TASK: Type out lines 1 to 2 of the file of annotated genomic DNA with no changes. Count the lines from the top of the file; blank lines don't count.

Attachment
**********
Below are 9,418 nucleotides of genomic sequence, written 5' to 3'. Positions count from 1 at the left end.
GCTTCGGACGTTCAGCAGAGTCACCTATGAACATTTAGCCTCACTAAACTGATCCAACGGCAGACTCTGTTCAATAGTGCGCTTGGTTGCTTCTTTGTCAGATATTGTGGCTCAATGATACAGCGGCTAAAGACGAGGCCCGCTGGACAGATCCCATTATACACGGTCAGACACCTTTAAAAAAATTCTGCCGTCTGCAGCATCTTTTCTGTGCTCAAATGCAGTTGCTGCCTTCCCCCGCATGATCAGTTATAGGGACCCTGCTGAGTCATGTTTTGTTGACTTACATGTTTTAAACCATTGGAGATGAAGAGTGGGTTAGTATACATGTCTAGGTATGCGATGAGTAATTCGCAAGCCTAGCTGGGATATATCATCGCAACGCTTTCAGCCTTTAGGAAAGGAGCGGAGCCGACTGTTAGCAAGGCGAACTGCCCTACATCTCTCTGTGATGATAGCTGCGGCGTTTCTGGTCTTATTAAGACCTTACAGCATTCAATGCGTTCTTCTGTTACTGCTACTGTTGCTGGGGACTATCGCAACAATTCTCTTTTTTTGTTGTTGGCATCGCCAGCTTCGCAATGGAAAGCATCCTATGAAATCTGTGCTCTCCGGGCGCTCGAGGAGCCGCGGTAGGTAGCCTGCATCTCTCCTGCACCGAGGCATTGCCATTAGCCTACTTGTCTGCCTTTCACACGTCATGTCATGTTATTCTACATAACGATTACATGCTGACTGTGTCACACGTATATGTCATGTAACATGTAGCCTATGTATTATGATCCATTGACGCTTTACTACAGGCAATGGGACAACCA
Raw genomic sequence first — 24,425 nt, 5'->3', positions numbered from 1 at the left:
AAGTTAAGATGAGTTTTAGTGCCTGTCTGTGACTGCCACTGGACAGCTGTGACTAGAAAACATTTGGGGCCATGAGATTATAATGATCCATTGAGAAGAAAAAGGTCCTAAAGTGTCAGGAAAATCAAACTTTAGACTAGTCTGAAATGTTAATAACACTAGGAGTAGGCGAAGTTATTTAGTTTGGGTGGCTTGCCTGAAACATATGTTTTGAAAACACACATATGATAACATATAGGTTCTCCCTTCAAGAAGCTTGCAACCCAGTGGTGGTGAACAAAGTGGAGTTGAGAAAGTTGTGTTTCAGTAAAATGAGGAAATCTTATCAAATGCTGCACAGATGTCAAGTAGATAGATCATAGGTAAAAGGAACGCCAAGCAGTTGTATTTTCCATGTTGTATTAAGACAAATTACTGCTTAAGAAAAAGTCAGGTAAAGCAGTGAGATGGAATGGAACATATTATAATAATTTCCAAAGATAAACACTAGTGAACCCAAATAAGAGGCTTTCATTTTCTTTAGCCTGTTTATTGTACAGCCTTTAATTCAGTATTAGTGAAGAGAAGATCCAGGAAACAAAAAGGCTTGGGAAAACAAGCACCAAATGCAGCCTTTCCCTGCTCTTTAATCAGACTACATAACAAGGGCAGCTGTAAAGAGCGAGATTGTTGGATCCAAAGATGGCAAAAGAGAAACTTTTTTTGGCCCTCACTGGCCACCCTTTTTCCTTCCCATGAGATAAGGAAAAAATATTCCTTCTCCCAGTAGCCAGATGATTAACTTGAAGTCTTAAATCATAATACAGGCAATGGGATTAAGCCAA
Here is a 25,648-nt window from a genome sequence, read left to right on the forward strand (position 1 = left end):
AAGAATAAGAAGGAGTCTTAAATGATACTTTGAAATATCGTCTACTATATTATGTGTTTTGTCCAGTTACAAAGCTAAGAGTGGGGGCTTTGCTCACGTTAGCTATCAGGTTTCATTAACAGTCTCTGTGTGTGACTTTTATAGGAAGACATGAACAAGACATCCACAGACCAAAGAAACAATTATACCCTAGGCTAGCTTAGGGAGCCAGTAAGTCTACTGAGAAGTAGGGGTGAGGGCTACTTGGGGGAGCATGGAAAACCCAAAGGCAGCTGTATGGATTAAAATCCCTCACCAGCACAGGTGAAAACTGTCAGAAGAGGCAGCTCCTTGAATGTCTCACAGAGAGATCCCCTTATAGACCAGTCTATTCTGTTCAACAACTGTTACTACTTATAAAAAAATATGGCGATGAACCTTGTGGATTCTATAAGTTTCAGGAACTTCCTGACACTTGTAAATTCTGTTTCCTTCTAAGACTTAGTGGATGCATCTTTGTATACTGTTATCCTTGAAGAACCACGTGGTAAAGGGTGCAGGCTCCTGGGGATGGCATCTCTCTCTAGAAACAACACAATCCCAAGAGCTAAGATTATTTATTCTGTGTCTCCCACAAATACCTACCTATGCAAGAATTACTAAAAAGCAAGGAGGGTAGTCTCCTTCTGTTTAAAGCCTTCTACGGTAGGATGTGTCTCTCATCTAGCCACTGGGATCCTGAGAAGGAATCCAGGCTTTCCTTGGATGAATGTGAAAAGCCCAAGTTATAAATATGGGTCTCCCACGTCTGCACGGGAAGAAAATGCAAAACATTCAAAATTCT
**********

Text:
Below are 9,418 nucleotides of genomic sequence, written 5' to 3'. Positions count from 1 at the left end.
GCTTCGGACGTTCAGCAGAGTCACCTATGAACATTTAGCCTCACTAAACTGATCCAACGGCAGACTCTGTTCAATAGTGCGCTTGGTTGCTTCTTTGTCAGATATTGTGGCTCAATGATACAGCGGCTAAAGACGAGGCCCGCTGGACAGATCCCATTATACACGGTCAGACACCTTTAAAAAAATTCTGCCGTCTGCAGCATCTTTTCTGTGCTCAAATGCAGTTGCTGCCTTCCCCCGCATGATCAGTTATAGGGACCCTGCTGAGTCATGTTTTGTTGACTTACATGTTTTAAACCATTGGAGATGAAGAGTGGGTTAGTATACATGTCTAGGTATGCGATGAGTAATTCGCAAGCCTAGCTGGGATATATCATCGCAACGCTTTCAGCCTTTAGGAAAGGAGCGGAGCCGACTGTTAGCAAGGCGAACTGCCCTACATCTCTCTGTGATGATAGCTGCGGCGTTTCTGGTCTTATTAAGACCTTACAGCATTCAATGCGTTCTTCTGTTACTGCTACTGTTGCTGGGGACTATCGCAACAATTCTCTTTTTTTGTTGTTGGCATCGCCAGCTTCGCAATGGAAAGCATCCTATGAAATCTGTGCTCTCCGGGCGCTCGAGGAGCCGCGGTAGGTAGCCTGCATCTCTCCTGCACCGAGGCATTGCCATTAGCCTACTTGTCTGCCTTTCACACGTCATGTCATGTTATTCTACATAACGATTACATGCTGACTGTGTCACACGTATATGTCATGTAACATGTAGCCTATGTATTATGATCCATTGACGCTTTACTACAGGCAATGGGACAACCA